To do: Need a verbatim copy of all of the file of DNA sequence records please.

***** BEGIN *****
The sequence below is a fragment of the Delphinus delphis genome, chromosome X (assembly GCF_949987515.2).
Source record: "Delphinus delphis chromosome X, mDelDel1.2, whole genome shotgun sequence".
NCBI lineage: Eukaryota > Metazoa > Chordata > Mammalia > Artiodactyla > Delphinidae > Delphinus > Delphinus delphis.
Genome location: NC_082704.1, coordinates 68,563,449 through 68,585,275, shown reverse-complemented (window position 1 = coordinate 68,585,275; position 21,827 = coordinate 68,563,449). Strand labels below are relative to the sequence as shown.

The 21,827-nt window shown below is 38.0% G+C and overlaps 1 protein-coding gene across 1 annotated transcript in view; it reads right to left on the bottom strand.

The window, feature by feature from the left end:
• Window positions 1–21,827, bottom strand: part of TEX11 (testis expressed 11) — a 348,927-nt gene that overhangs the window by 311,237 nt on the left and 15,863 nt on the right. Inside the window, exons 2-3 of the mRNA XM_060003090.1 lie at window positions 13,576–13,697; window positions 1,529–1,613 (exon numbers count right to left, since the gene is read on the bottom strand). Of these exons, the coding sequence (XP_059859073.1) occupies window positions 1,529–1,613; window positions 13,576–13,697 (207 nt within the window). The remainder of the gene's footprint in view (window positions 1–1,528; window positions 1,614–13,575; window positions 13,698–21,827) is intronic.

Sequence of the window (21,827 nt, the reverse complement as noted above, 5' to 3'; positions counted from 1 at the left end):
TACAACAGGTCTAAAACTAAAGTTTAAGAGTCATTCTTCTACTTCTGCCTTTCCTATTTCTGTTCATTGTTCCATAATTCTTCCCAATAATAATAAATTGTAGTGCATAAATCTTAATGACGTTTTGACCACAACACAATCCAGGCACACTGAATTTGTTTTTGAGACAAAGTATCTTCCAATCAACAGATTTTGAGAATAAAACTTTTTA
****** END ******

The sequence below is a fragment of the Delphinus delphis genome, chromosome X (assembly GCF_949987515.2).
Source record: "Delphinus delphis chromosome X, mDelDel1.2, whole genome shotgun sequence".
NCBI lineage: Eukaryota > Metazoa > Chordata > Mammalia > Artiodactyla > Delphinidae > Delphinus > Delphinus delphis.
Genome location: NC_082704.1, coordinates 68,563,449 through 68,585,275, shown reverse-complemented (window position 1 = coordinate 68,585,275; position 21,827 = coordinate 68,563,449). Strand labels below are relative to the sequence as shown.

The 21,827-nt window shown below is 38.0% G+C and overlaps 1 protein-coding gene across 1 annotated transcript in view; it reads right to left on the bottom strand.

The window, feature by feature from the left end:
• Window positions 1–21,827, bottom strand: part of TEX11 (testis expressed 11) — a 348,927-nt gene that overhangs the window by 311,237 nt on the left and 15,863 nt on the right. Inside the window, exons 2-3 of the mRNA XM_060003090.1 lie at window positions 13,576–13,697; window positions 1,529–1,613 (exon numbers count right to left, since the gene is read on the bottom strand). Of these exons, the coding sequence (XP_059859073.1) occupies window positions 1,529–1,613; window positions 13,576–13,697 (207 nt within the window). The remainder of the gene's footprint in view (window positions 1–1,528; window positions 1,614–13,575; window positions 13,698–21,827) is intronic.

Sequence of the window (21,827 nt, the reverse complement as noted above, 5' to 3'; positions counted from 1 at the left end):
TACAACAGGTCTAAAACTAAAGTTTAAGAGTCATTCTTCTACTTCTGCCTTTCCTATTTCTGTTCATTGTTCCATAATTCTTCCCAATAATAATAAATTGTAGTGCATAAATCTTAATGACGTTTTGACCACAACACAATCCAGGCACACTGAATTTGTTTTTGAGACAAAGTATCTTCCAATCAACAGATTTTGAGAATAAAACTTTTTA